13. WHY DO WE SAY "ON LINE" FOR COMPUTER THINGS?

In the early days of computing, when one machine needed to communicate with another, they had to be attached with a physical cord or "line." Processes that could be completed without this communication were "off line."

14. WHY DO WE SAY "REWIND" FOR A DO-OVER?

Video and audio used to be on strips of tape that moved across a reader in order to be played. A gear on one side would wind the tape, pulling across it the reader from a wheel on the other side. When you wanted to re-play a section you had just heard or seen, or go back to the beginning, you had to re-wind the tape in the other direction.

15. WHAT DOES "CC" MEAN ON AN EMAIL?

When you cc someone, you send them a copy of your message. It comes from carbon copy, an old method of creating copies of paper documents by transferring lines via carbon paper.

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Words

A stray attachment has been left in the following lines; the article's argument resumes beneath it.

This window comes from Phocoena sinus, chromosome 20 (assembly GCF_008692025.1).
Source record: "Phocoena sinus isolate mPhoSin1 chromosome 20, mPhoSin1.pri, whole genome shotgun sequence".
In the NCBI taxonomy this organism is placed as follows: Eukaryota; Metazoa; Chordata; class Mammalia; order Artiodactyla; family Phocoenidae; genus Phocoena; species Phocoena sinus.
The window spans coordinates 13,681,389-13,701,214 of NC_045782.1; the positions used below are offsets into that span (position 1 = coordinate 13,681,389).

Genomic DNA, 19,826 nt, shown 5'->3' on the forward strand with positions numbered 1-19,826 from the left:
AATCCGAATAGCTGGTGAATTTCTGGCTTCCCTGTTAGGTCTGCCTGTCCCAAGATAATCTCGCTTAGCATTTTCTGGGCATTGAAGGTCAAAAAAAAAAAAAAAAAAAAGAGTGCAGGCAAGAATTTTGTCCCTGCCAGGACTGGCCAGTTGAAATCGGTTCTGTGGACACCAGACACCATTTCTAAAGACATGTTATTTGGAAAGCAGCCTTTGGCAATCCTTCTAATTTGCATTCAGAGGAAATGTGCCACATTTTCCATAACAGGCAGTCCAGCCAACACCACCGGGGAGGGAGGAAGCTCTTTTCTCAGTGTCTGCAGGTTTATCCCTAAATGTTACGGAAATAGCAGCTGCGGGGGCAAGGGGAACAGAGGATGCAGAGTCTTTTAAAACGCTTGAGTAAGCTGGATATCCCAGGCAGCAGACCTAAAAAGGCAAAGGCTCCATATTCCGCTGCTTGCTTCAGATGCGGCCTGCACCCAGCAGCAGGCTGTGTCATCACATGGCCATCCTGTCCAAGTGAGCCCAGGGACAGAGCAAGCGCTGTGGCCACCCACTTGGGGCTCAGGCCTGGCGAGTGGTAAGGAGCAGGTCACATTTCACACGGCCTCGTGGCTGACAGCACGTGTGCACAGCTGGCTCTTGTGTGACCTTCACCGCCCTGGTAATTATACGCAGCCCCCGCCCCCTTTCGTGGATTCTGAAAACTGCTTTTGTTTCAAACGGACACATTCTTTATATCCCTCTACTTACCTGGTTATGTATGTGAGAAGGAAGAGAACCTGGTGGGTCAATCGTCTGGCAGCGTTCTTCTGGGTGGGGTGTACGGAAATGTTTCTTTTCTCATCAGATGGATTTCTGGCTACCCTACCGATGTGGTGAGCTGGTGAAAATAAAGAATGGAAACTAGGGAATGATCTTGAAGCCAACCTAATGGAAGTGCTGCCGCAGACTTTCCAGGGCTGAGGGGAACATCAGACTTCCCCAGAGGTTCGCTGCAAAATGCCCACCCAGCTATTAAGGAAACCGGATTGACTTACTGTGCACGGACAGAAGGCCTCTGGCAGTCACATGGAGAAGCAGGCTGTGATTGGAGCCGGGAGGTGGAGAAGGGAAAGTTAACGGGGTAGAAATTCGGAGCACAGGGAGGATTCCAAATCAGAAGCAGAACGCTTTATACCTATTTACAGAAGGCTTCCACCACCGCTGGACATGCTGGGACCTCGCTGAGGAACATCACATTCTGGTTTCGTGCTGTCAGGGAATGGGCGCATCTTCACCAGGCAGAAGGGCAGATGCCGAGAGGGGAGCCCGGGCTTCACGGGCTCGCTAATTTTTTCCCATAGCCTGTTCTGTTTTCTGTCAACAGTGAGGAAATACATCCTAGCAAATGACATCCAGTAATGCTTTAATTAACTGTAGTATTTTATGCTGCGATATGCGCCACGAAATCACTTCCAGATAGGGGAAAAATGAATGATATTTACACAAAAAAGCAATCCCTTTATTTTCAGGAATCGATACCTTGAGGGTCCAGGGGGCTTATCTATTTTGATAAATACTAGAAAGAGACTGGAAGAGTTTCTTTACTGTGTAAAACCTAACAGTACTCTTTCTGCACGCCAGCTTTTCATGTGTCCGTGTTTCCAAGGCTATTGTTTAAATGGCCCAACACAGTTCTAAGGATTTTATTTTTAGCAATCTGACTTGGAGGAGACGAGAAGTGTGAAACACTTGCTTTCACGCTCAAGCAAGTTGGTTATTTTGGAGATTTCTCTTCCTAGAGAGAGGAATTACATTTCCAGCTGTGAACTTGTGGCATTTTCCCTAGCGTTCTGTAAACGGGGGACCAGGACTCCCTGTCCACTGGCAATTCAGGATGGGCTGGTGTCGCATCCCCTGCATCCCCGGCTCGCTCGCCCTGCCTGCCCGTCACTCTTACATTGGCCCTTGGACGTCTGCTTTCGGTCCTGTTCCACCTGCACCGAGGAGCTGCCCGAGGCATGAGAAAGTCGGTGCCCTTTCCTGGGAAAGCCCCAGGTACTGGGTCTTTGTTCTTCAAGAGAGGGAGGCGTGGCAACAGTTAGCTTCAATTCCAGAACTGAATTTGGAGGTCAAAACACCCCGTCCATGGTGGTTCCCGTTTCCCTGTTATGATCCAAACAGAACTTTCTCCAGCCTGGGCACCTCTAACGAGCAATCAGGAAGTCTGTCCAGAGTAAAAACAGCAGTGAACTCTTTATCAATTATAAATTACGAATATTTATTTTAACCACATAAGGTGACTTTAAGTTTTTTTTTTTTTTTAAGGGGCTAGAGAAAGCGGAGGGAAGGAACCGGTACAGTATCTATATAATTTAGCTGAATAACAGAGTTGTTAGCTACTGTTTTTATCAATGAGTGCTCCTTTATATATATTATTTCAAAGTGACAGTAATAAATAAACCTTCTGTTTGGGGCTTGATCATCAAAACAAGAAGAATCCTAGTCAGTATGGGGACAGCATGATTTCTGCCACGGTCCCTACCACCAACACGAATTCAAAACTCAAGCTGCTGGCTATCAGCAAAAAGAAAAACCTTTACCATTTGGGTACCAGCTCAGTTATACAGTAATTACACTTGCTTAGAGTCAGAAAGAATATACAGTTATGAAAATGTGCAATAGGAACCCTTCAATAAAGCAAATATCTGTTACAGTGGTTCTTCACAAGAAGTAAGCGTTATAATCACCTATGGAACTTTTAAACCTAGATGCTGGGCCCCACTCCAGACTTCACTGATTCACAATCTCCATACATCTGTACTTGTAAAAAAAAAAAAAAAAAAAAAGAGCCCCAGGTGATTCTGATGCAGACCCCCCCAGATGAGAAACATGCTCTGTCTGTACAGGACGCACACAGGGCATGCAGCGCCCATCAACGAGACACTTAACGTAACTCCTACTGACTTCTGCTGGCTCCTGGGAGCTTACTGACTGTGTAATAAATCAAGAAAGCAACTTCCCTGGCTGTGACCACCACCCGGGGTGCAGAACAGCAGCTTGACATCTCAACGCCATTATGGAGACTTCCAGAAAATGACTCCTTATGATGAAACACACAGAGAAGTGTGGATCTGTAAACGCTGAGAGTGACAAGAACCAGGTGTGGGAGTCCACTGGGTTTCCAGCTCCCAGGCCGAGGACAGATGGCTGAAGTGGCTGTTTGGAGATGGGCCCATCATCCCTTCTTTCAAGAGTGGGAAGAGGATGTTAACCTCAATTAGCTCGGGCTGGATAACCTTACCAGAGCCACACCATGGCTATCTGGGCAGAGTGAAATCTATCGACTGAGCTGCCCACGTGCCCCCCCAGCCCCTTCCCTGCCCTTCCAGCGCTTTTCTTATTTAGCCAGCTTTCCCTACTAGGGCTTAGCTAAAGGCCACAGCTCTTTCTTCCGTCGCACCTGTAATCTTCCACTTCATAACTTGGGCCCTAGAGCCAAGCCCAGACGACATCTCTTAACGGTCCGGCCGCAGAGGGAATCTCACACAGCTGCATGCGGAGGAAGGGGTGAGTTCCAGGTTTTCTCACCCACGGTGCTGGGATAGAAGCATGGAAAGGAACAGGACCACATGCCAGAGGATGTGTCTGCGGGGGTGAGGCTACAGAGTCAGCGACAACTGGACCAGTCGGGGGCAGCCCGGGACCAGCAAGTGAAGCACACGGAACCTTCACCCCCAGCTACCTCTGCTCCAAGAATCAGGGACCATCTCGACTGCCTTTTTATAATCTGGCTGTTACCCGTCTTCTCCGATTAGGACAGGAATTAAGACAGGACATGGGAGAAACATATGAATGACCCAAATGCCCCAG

What's the Longest Word in the World? Here are 12 of Them, By Category
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Rebecca O'Connell

Antidisestablishmentarianism, everyone’s favorite agglutinative, entered the pop culture lexicon on August 17, 1955, when Gloria Lockerman, a 12-year-old girl from Baltimore, correctly spelled it on The $64,000 Question as millions of people watched from their living rooms. At 28 letters, the word—which is defined as a 19th-century British political movement that opposes proposals for the disestablishment of the Church of England—is still regarded as the longest non-medical, non-coined, nontechnical word in the English language, yet it keeps some robust company. Here are some examples of the longest words by category.

1. METHIONYLTHREONYLTHREONYGLUTAMINYLARGINYL … ISOLEUCINE